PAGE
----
Ken Paxton announced lawsuits against Austin and four other Texas cities for decriminalizing low-level marijuana possession.
The lawsuit targets Austin, San Marcos, Killeen, Elgin and Dento for “instructing police not to enforce Texas drug laws concerning possession and distribution of marijuana.”
In 2022, voters in those five cities approved measures that would decriminalize possession of less than four ounces of marijuana, ending arrests and citations. However, none of the cities have legalized the drug, meaning it can’t be bought and sold openly. The initiative was led by Ground Game Texas, which first introduced the proposal in Austin. The organization then worked with the other four cities to get the initiative on the ballot.
In a Wednesday press release, Paxton said the cities violated state law and the Texas Constitution regarding marijuana. He claimed that the cities had no authority to pass ordinances that conflicted with state law.
Austin and the other four cities are home-rule cities, meaning that state law allows them to pass ordinances unless it’s specifically prohibited by state or federal law.
“I will not stand idly by as cities run by pro-crime extremists deliberately violate Texas law and promote the use of illicit drugs that harm our communities,” Paxton said in a statement.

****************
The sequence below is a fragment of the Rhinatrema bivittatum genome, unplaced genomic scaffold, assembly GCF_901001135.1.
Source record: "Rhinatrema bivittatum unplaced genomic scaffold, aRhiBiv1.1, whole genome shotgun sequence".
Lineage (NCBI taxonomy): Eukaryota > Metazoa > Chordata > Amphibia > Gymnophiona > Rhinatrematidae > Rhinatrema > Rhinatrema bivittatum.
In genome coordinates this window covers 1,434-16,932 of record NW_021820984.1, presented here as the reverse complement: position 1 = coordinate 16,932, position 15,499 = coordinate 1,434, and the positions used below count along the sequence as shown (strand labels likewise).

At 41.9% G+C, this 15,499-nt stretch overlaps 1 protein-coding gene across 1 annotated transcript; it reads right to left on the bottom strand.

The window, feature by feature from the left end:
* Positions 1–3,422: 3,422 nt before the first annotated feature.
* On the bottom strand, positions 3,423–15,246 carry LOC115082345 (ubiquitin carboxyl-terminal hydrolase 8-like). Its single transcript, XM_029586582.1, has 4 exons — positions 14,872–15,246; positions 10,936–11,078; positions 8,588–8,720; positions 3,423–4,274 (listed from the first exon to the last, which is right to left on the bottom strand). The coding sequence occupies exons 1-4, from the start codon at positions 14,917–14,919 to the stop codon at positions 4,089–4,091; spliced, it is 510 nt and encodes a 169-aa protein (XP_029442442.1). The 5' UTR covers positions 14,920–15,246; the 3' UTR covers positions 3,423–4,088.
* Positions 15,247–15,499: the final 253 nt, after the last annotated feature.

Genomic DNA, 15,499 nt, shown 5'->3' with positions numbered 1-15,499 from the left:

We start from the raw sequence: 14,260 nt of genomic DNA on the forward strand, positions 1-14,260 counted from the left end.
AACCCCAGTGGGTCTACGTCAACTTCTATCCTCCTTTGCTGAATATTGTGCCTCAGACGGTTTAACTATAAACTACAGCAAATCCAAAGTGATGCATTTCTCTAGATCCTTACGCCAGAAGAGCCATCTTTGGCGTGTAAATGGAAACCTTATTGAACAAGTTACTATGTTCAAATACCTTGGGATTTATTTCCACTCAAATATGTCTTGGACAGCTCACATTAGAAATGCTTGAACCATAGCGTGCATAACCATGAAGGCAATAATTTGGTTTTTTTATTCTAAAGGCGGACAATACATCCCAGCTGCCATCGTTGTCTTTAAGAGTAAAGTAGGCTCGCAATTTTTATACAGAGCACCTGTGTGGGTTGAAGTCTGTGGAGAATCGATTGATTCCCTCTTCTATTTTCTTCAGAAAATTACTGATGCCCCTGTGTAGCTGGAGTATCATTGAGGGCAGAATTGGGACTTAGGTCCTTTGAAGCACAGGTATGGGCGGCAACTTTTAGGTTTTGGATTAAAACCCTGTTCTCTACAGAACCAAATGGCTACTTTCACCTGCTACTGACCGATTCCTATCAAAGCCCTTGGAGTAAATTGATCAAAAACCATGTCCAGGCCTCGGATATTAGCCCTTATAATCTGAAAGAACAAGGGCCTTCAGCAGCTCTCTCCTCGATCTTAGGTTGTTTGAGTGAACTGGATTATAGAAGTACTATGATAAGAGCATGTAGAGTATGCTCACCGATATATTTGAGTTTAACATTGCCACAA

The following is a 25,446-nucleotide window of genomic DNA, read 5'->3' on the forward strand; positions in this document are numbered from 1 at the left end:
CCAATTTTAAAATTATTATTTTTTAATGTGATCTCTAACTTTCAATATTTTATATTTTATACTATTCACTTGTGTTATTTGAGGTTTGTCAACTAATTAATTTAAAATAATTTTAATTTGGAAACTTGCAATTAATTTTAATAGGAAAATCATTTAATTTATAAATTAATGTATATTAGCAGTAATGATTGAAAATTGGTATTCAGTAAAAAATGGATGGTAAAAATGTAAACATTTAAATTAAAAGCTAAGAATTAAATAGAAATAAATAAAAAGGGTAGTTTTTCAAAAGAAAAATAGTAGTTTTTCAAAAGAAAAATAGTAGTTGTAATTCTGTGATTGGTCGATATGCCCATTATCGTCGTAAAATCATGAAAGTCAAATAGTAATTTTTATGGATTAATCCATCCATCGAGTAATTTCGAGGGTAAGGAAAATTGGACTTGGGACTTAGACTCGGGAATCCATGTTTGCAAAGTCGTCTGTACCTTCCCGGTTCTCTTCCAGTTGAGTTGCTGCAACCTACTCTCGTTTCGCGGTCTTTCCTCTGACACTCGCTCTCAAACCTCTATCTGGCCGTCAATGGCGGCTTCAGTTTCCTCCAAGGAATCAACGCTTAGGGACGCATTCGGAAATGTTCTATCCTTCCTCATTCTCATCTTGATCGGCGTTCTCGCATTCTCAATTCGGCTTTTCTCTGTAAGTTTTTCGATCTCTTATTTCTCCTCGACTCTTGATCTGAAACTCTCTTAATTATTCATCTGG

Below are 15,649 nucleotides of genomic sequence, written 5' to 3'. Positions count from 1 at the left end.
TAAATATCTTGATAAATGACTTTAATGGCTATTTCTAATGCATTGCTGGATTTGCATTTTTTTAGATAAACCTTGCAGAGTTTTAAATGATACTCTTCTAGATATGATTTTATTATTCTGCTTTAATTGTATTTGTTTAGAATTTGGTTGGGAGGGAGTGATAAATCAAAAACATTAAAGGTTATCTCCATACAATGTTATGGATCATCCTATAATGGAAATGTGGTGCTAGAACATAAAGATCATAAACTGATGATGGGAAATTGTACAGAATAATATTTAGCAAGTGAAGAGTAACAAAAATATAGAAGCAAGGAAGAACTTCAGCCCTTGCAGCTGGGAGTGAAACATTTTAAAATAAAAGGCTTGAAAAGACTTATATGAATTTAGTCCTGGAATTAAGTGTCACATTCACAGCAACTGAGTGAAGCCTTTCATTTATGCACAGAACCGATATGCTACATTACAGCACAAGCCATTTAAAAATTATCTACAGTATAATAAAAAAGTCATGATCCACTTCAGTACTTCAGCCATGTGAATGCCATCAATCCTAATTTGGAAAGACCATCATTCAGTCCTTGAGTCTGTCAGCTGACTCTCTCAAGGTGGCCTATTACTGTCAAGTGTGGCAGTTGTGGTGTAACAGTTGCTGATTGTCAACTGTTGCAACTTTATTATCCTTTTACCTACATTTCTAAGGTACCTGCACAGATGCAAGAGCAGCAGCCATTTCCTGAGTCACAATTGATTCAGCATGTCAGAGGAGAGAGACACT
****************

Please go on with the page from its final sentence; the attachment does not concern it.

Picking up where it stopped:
Ground Game Texas also released a statement, saying they “won’t back down.”
“Ken Pxton’s lawsuits represent an anti-democratic assault on the constitutional authority of Texas Home Rule cities to set local law enforcement priorities,” said Julien Oliver, executive director for Ground Game Texas. “In each of the cities sued, a supermajority of voters adopted a policy to deprioritize marijuana enforcement in order to reduce racially-based law enforcement outcomes and save scarce public resources for higher priority public safety needs.”
In recent months, Paxton’s office has been criticized for focusing on cases that could give him political advantage or push a political agenda instead of actually focusing on crime. An Associated Press investigation found that his staff dropped a series of human trafficking and child sexual assault cases after losing track of one of the victims.
The same AP investigation revealed that Paxton may not really be interested in all cases involving drugs, since six people indicted on allegations that they forced teenage girls to “exchange sexual contact for crystal methamphetamine” are now free.